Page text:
Rainstorm kills at least 91, injures over 160

A powerful dust storm and rain have swept parts of northern and western India, causing houses to collapse, toppling trees and leaving at least 91 people dead and more than 160 injured, officials said Thursday.

The devastation was particularly severe in Agra, the northern city that is home to the iconic Taj Mahal. Forty-three people died there as the wind speed touched 80 mph, said Sanjay Kumar, the relief commissioner for Uttar Pradesh state. There was no damage to the monument.

In total, at least 64 people died and 67 were injured in the state, Kumar said.

In the western state of Rajasthan, the Press Trust of India said 27 died and 100 were injured. Most deaths were caused by house collapses and lightning.

The rainstorm caught people by surprise as the monsoon season is still more than six weeks away.

— Associated Press


Refu­gee shelter raided as official talks tough

Hundreds of German police officers raided a refugee shelter in the southern town of Ellwangen on Thursday, days after a mob of migrants prevented authorities from deporting a 23-year-old man from Togo.

The police operation came as Germany’s top security official presented a new “master plan on migration.”

Interior Minister Horst Seehofer vowed that he would do everything he could to clamp down on illegal immigration, speed up asylum procedures and deport rejected asylum seekers as quickly as possible.

Four people, including one police officer, were taken to the hospital for injuries suffered during the raid Thursday, while eight were treated at the scene.

Seehofer, a hard-liner on immigration, said he wants to quickly implement new procedures to limit the overall number of asylum seekers in Germany. He also vowed to do everything possible to deport criminal and extremist migrants faster.

As part of the new plan, the government wants to place asylum seekers in centralized centers with up to 1,500 other migrants for up to two years. They will not be distributed across the country before their applications are processed. Judges will work inside these centers, and, if they reject applicants, those failed candidates will be deported straight from there.

Seehofer said he also wants the government to declare several nations — including Morocco, Tunisia and Algeria — as “secure home countries,” reducing the chances that applicants from there will be granted asylum.

Those who do receive asylum will need to integrate better into German society, Seehofer said.

— Associated Press


Palestinian Authority slashes Gaza salaries

The Palestinian Authority cut salaries for its staff in the Gaza Strip by 20 percent on Thursday and failed to make up for skipping the previous month’s pay, leaving civil servants in the impoverished territory fuming and complaining that they are pawns in a factional power struggle.

About 38,000 civil servants in Gaza learned of the new disruptions to their incomes upon arriving at their banks on payday, intent on withdrawing cash ahead of the Muslim holy month of Ramadan, which begins May 16.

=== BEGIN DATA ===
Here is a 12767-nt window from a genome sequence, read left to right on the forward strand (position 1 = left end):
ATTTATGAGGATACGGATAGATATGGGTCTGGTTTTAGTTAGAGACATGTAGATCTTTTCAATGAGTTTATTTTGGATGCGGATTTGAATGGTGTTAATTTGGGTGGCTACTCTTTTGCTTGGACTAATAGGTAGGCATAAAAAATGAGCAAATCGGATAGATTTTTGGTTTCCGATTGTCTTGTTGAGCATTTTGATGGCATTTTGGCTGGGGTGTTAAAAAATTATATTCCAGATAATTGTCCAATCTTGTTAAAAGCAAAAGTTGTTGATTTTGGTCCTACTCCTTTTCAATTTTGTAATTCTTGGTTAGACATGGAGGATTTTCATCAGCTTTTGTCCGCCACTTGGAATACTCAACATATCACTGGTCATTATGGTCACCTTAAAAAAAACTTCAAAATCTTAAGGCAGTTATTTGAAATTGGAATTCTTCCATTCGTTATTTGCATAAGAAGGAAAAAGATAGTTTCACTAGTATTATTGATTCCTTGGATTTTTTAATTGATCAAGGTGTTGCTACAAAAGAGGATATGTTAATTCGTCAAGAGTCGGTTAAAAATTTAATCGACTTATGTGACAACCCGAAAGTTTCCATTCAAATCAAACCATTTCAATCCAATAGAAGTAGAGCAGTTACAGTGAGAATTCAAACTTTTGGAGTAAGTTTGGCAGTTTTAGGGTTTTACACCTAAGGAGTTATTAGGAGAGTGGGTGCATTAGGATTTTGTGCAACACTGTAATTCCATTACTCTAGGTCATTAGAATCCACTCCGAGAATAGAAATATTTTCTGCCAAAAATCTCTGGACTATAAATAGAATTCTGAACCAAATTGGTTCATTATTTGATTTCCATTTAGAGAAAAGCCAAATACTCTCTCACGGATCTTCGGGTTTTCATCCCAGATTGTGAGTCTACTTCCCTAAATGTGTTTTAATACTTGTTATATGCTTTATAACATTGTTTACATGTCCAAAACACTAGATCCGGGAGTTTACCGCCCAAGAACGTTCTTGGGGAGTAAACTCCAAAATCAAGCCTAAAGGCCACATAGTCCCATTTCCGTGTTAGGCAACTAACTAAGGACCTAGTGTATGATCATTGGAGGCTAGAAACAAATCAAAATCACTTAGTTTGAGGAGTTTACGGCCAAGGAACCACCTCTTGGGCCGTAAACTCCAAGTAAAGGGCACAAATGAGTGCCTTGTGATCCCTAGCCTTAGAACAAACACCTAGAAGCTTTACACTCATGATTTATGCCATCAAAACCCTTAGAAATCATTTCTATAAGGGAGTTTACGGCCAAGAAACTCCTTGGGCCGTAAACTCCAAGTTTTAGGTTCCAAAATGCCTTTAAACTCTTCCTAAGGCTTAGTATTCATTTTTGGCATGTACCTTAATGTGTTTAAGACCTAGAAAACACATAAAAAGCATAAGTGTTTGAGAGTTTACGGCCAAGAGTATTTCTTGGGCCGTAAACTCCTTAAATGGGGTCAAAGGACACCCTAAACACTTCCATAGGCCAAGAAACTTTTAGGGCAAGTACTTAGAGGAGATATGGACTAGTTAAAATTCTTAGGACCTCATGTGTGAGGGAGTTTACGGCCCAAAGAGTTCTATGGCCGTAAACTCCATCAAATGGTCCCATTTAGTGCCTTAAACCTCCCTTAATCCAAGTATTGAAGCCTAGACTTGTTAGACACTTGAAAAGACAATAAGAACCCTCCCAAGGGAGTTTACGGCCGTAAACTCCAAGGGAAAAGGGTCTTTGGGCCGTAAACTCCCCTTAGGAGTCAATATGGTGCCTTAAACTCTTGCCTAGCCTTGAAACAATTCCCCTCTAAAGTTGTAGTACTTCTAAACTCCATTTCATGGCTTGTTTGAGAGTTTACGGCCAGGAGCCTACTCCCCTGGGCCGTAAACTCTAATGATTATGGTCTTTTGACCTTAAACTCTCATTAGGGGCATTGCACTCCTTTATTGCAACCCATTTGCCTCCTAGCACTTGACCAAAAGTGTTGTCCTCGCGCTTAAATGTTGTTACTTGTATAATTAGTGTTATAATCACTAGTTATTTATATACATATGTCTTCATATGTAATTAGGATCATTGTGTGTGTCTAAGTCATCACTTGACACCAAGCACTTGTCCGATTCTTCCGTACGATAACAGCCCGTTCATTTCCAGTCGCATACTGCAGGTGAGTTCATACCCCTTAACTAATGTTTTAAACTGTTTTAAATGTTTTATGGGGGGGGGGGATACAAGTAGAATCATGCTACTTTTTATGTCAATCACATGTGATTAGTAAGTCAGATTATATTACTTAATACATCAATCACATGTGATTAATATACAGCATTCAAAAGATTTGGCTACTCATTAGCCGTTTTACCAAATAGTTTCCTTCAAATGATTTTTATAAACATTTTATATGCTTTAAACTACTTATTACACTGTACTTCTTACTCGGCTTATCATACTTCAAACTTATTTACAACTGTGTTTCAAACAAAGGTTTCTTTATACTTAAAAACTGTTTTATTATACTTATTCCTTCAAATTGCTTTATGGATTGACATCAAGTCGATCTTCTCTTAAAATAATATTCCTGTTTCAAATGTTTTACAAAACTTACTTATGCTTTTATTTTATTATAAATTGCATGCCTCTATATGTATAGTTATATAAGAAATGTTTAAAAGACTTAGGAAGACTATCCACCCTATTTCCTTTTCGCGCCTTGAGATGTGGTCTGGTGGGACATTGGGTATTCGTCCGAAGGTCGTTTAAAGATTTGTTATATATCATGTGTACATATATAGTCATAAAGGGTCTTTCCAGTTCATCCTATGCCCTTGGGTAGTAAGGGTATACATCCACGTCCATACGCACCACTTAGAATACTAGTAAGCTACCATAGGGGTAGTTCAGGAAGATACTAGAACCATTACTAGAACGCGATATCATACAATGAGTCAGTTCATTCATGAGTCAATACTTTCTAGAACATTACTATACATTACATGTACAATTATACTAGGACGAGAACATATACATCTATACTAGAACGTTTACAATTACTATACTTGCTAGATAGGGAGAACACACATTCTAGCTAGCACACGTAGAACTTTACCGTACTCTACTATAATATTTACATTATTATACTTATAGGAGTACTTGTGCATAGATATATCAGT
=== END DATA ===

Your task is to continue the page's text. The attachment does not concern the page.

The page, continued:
Last month, they were not paid. Many were hoping for two months’ pay this month but instead received a single month’s pay that was reduced without explanation.

Palestinian Authority salaries in the other Palestinian territory, the Israeli-occupied West Bank, were paid in full.

The Islamist group Hamas seized control of Gaza from forces loyal to Palestinian leader Mahmoud Abbas in 2007, prompting Israel and Egypt to clamp down on the territory, where 2 million people live under a de facto blockade.

As part of an Egyptian-mediated effort, Hamas said last year that it would cede the territory’s control to Abbas’s authority. But many Gazans still feel victimized by the power struggle between the two groups.

The Gaza wage cuts were the second round in as many years. The Palestinian Authority still administers the payroll for civil servants in the territory.

In April 2017, Abbas slashed Gaza salaries by 30 percent. He has also cut authority staff numbers in Gaza by ordering early retirement for nearly a third of employees.

Economists said the cuts would shrink the tax revenue collected in Gaza by Hamas, exacerbating the group’s budgetary shortfalls.

— Reuters

Scottish appeals board to review Lockerbie conviction: Scotland's criminal appeals body said it will review the case of a Libyan convicted in the 1988 Lockerbie bombing, as his family tries posthumously to clear his name. Abdel Basset Ali al-Megrahi was convicted in 2001 of blowing up Pan Am Flight 103 over the Scottish town of Lockerbie on Dec. 21, 1988, killing all 259 people aboard and 11 on the ground. Megrahi lost one appeal and abandoned another before being freed in 2009 on compassionate grounds. He died of cancer in 2012, still protesting his innocence.

German staffer with Red Cross abducted in Mogadishu: Gunmen sneaked into the International Committee of the Red Cross compound in Somalia's capital and seized a German nurse and a Somali colleague, the aid group said. The attack was carried out despite the presence of nearly 10 security guards. The ICRC said it was moving 10 non-Somali staffers to Kenya and "winding down" activities in parts of Somalia outside the capital. A day earlier, a Somali staffer with the World Health Organization was shot dead elsewhere in Mogadishu.

2 killed in attack targeting Pakistan nuclear agency bus: Police in Pakistan said a suicide bomber on a motorcycle struck a bus carrying employees of the country's nuclear agency, killing two people and wounding several. A police officer said the attack targeted the Pakistan Atomic Energy Commission bus in Punjab province. He said the assailant opened fire on the bus, prompting the driver to stop the vehicle and chase him. The attacker then set off his explosives.

— From news services